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first pregnancy

What makes for an effective birth preparation class?

By Childcare and Nannying, Education, First Aid, prenancy
by Jackie Whitford

Are you expecting your first baby, or maybe wanting different advice or a different approach for your second or subsequent labour? Well, today you may well be spoiled (or confused) by the many choices and types of class and content on offer. Remember, the cost of the course does not necessarily reflect the quality of that course.

Let’s look at some of what’s available to you:

One day preparation courses
You should be offered an antenatal session (usually a day at a weekend) where you and your partner can attend your hospital’s approved preparation programme. This is usually run by midwives or health care assistants and will cover the physiology of labour, pain relief, breastfeeding, hospital policy and practice, including their policy on induction of labour.

Pros – you will have all the essential practical information and be aware of what to expect of the midwifery service in that hospital from a trained midwife’s or health care professional’s perspective. If you are planning to give birth in hospital, attending their prep session is a good idea – they are also free.

Cons – There may be many expectant parents attending. A lot of information is provided over five plus hours which may be hard to take in, or reflect upon, and discuss within the one day course. There is little chance to establish friendships with other parents-to-be.

Online courses
These are usually promoting a particular approach to labour and birth, and teach to a prescribed set of exercises and labour skills for those keen to have a ‘natural’ birth. Typically these preparation courses are based on hypnobirthing theory as originally devised by the American hypnotherapist Marie Mongan, although a number of British variations to the original programme have evolved.

Pros – Obviously convenience. You can go through the sessions at a time to suit yourself and at your own pace, repeating content if necessary.

Cons – You are unlikely to form local friendships this way. The quality of what is on offer is variable, as is the cost, and there is little or no opportunity for group discussion or any variation to the programme.

Weekly preparation for birth and parenthood courses
These weekly classes (usually two plus hours each class for five or six weeks) are offered from about 32 weeks pregnancy and are a very popular choice for pregnant women.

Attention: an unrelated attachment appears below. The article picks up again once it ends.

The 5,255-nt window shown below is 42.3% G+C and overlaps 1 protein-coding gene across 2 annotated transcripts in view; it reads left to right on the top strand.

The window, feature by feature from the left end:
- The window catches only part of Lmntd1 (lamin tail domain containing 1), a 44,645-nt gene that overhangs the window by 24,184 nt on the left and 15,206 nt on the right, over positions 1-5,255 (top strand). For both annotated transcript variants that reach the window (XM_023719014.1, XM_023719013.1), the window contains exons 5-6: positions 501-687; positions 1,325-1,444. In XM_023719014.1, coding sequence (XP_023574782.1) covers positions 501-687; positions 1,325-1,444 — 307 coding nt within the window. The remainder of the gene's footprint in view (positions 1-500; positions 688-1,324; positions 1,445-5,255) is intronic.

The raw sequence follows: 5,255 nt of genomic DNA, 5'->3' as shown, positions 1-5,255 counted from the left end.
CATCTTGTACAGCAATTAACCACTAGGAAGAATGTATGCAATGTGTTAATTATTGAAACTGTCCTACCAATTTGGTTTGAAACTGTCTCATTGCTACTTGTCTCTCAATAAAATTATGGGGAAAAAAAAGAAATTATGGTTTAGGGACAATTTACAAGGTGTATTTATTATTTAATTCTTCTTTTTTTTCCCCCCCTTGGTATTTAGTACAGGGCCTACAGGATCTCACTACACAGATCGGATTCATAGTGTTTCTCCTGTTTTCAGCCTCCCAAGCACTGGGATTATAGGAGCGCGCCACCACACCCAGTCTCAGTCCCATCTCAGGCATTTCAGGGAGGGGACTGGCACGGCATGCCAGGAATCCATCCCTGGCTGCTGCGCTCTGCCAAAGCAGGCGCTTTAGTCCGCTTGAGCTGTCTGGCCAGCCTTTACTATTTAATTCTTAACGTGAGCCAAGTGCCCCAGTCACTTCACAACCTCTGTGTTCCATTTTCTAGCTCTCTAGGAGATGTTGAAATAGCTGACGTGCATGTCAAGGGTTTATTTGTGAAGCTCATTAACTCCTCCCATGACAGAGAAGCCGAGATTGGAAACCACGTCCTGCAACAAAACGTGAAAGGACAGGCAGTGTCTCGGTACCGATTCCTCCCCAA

Each class covers specific topics, with time for discussion and practise of skills taught. Comprehensive weekly classes were started in the l950s by The NCT, although today many independent childbirth teachers offer weekly preparation classes. Women are encouraged to bring their (birth) partners to some or all of the sessions. Course content can vary, according to the affiliation and background of the teacher but should cover physiological labour and self-help skills, pain relief, medical interventions, breastfeeding and early parenthood. Numbers in these classes can be anything from two or three couples to up to 12. Most courses will also hold a postnatal get together when all the babies have arrived.

Pros – This is a more relaxed form of preparation with time to revisit, discuss and practise helpful exercises to assist labour and birth. A good class will take time to share and explore hopes and fears amongst class members. Latest independent research and books can be discussed so that women can feel informed, empowered and in a position to decide what is right for them. Very importantly, usually a strong support and friendship group develops which will be of huge benefit in the early days of parenthood and in many cases lasts for years.

Cons – These classes are usually held in the evenings when you may be tired and also you may not gel with the other women/parents in the group, especially if the group is very small. Also, few NCT classes teach hypnobirthing (which is a programme in itself).

So what else to consider in choosing your antenatal class?
What makes a good teacher? Good antenatal teachers do not emerge from just one place or profession. In fact some of the best teachers of the last 50 years have come from other backgrounds other than midwifery – teaching, hypnotherapy, physiotherapy, anthropology and especially women who have had personal experiences of positive birthing. It is wise to look into the background and relevant experience of your teacher before committing to a particular class – hopefully they will tick several boxes. Antenatal teaching qualifications are not regulated and some ‘would be’ teachers will offer classes after completing just a weekend training course, which issued some certification for paying and attending the course. Recommendations from friends are always a good idea.